WASHINGTON, D.C. – CBC Chairman G. K. Butterfield (NC-01) released the following statement recognizing the 150th anniversary of the Freedman’s Savings and Trust Company, which is also commonly referred to as the Freedman’s Bank, and commends the U.S. Department of the Treasury for its decision to name the Treasury Annex building the Freedman’s Bank Building:
“The Congressional Black Caucus applauds the U.S. Department of the Treasury and Secretary Jacob J. Lew for commemorating the 150th anniversary of the Freedman’s Savings and Trust Company, which is also known as the Freedman’s Bank, and for recognizing its significance to American history.
“The Freedman’s Bank was established in 1865 to provide an opportunity for the more than 4 million formerly enslaved African Americans to save and build financial wealth for themselves and their families. The bank’s overarching goal was to promote economic integration and financial inclusion and during its nearly 10-year existence, approximately 100,000 African American individuals and institutions accumulated more than $57 million in the bank’s 37 local branches located in 17 states and Washington, D.C. At its pinnacle, the Freedman’s Bank was the foremost leading financial institution for African Americans and created a model for financial institutions across the country.”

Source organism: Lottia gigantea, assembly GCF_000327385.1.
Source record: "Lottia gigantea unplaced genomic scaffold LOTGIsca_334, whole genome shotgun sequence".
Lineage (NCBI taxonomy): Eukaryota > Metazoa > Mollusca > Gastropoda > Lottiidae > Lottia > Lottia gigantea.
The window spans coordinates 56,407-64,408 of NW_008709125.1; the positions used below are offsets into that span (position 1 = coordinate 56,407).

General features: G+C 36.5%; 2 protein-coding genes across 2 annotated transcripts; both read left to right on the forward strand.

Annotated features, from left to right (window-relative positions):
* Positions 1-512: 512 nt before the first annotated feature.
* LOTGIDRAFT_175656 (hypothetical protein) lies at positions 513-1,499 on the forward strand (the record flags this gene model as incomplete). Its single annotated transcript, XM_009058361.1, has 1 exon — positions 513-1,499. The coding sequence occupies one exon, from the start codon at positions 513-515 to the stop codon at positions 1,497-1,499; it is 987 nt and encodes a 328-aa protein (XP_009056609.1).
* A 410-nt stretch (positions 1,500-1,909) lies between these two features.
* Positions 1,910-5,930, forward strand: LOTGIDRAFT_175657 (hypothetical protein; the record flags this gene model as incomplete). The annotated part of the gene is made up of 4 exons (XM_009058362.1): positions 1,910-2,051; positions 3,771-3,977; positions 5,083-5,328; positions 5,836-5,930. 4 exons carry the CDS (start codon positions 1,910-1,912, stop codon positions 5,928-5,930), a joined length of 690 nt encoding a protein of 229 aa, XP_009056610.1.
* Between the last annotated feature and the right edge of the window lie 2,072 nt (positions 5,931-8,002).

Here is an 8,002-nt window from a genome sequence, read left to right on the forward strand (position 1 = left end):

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Since its establishment in 1971, Members of the Congressional Black Caucus (CBC) have joined together to empower America’s neglected citizens and address their legislative concerns. For more than 40 years, the CBC has consistently been the voice for people of color and vulnerable communities in Congress and has been committed to utilizing the full Constitutional power and statutory authority of the United States government to ensure that all U.S. citizens have an opportunity to achieve the American Dream. To learn more about the Congressional Black Caucus, visit http://cbc-butterfield.house.gov.
Media inquiries: Candace Randle Person at (202) 593-1331 or Candace.Randle@mail.house.gov